I was crawling around the middle of the turning circle rootling weeds out from between the paving slabs when the post van arrived, so I uncoiled myself and went to take the post to save the postman from having to get out of the van and trudge up to the front door. He had a small, flattish box ready for me on the dashboard which I realised with a little surprised thrill of pleasure must be my dahlias. I ordered them from Halls of Heddon back in very early February, and left it to their discretion when to dispatch them, working on the basis that I had a frost free greenhouse. They are what Halls call mini plants, that is well rooted cuttings, and it's handy that the next few days are forecast to be lightly overcast, so they will be able to settle in the greenhouse without my worrying that they are getting too hot.
I love the Halls catalogue. I don't buy from them every year, since dahlias are fairly reliably perennial given a modicum of luck, but it's fun to try a few new varieties every now and then, and the choice Halls offer is massively more than you will find in any garden centre. The young plants grow away very well, barring catastrophes with heatwaves or major watering errors. In fact, if you know what you are doing you can get an enormous plant by the end of the first growing season, as shown in one of the slides at last year's garden club lecture by a local dahlia expert. I've had some disappointing experiences with tubers, both mail order and packed in plastic bags at garden centres, that have turned out on close inspection and sans packaging to be desiccated or damaged, so I'm happy to take my chances with the mini plants.
I followed the enclosed instructions exactly, potting the little plants into nine centimetre pots using John Innes number 2 compost, and watering them in. I am not supposed to water them again for a few days to give the roots time to settle, and I am supposed to shade them if there is a hot and sunny spell. Fingers crossed, there won't be. This is the trickiest part of acquiring a new dahlia. If planting tubers you need to be careful not to overwater them in the early stages, or the developing root system may rot. It can be tricky in hot weather, as they can make a lot of top growth quickly and you feel that they must need plenty of water, but if you've got one that's failing to develop or whose stems have gone brown and died back in mid season it's worth checking what's going on below ground.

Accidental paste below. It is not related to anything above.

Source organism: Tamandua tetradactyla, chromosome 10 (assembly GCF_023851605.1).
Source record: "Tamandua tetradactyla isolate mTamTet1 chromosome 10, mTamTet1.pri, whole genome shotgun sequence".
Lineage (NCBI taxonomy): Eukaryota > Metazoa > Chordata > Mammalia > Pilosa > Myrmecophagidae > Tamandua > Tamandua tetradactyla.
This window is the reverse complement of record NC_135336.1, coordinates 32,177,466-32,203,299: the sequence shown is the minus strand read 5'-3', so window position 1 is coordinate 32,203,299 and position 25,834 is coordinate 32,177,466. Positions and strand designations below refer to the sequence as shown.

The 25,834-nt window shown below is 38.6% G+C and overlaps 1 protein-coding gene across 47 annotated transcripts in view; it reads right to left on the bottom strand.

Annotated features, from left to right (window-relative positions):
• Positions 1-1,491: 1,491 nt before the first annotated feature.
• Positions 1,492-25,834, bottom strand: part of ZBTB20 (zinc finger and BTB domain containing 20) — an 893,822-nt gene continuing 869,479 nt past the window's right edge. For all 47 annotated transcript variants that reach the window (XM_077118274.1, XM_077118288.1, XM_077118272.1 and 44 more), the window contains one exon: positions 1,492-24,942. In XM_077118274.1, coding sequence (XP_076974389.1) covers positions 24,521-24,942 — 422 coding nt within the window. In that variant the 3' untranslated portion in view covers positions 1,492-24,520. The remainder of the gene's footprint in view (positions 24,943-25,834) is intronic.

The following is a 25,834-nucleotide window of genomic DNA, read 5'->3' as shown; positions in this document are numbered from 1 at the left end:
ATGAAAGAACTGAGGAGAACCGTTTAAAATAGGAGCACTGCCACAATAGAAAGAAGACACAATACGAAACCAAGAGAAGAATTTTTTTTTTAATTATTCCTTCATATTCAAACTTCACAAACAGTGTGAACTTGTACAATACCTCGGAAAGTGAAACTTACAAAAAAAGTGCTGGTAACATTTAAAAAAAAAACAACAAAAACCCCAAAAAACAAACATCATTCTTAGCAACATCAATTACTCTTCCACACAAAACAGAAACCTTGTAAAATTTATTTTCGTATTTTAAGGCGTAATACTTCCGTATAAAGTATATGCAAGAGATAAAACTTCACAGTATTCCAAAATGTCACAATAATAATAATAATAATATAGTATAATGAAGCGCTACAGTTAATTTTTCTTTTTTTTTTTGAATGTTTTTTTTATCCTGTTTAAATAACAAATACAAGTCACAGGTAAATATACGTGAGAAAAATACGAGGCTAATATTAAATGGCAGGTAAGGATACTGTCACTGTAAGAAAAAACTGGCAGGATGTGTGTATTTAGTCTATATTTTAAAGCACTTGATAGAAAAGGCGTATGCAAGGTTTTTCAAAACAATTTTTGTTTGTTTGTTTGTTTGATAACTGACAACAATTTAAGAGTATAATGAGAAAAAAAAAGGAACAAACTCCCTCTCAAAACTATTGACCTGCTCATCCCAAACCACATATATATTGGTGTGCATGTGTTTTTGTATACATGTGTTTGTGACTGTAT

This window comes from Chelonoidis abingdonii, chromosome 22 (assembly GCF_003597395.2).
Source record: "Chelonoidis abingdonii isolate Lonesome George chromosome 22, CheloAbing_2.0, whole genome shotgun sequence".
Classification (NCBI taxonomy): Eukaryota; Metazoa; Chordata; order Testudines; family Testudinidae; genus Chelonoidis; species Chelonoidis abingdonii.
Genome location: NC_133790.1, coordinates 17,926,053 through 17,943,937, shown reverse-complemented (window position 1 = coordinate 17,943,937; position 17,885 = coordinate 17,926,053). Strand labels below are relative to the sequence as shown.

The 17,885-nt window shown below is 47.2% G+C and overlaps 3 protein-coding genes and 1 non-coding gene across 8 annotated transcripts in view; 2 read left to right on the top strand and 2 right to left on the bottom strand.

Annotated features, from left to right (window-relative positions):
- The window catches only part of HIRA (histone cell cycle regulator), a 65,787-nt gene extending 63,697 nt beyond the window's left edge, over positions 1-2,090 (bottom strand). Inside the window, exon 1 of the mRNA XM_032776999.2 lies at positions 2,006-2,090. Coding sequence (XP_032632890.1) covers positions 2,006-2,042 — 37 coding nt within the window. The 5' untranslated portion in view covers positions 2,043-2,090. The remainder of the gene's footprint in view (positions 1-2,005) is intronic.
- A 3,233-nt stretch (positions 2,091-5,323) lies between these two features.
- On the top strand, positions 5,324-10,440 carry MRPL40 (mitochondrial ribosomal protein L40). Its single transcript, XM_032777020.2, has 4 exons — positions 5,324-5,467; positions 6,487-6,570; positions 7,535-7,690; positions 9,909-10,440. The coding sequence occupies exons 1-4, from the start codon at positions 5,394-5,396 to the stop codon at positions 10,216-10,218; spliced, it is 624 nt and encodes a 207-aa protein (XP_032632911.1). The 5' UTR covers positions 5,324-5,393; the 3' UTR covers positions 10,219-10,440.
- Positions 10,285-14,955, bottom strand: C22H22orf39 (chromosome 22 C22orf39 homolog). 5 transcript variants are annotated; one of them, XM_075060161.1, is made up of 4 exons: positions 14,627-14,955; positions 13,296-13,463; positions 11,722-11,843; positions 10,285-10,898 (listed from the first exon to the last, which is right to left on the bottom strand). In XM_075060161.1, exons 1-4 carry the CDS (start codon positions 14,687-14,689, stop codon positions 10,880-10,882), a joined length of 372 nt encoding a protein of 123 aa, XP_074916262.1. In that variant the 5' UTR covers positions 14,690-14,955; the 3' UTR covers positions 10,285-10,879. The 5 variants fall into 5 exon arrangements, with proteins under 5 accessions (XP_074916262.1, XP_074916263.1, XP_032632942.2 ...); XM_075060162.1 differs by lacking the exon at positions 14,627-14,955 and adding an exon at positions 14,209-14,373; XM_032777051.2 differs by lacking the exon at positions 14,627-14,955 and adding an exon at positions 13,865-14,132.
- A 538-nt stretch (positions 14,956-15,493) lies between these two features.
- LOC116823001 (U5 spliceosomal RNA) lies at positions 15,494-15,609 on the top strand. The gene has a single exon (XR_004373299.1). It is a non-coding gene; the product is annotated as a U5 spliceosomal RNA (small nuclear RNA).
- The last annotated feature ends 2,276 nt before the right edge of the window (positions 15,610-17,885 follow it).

It's long enough since I ordered the plants that it will be like a new shopping experience looking them up and reminding myself what each one is supposed to do. I know there is a very pale yellow single, destined to go in a pot alongside pots of the pale yellow Cosmos I'm growing from seed, and the light blue Convolvulus sabiatus I haven't actually ordered yet. There is a dark red single that will make a great pairing with the purple leaved and red flowering snapdragons that are coming along in a cold frame, apart from the fact that I haven't yet worked out where to put this pleasing display and the snapdragons are still only an inch tall. Most of the others flower in shades of pink or mauve and are intended to go with the conventional pink Cosmos and existing pink dahlias.
As the tender things in pots that have been overwintering in the greenhouse begin to push out new leaves it is becoming pretty clear that some of them have quietly died at some point. Could have been the cold, since we had a couple of sharp nights when I didn't set the heater, or overwatering, or leaving them too dry in an attempt not to overwater them. It is hard to say. A couple of silver leaved Plectranthus that were right up against the glass are not showing any signs of life, and I fear there is no life to be shown signs of. They were raised from seed, and I still have some seed left, though it must be very old, plus one plant in the conservatory that's being very slow about leafing up but is definitely stirring, so I could take cuttings from that later in the season.
It's more annoying that Salvia 'Love and Wishes' has got no signs of buds at all, and worse than that has got the subtly dried out, angular look of death that comes to shrubs where there is no sap rising. I got that at the Great Dixter plant fair, and thought I had been very careful with it. Various sources sell them by mail order, but it is galling to have to pay the delivery charge when you only want one or two plants. I suppose, thinking back to the dahlia delivery, that if nothing died there wouldn't be room to try new things.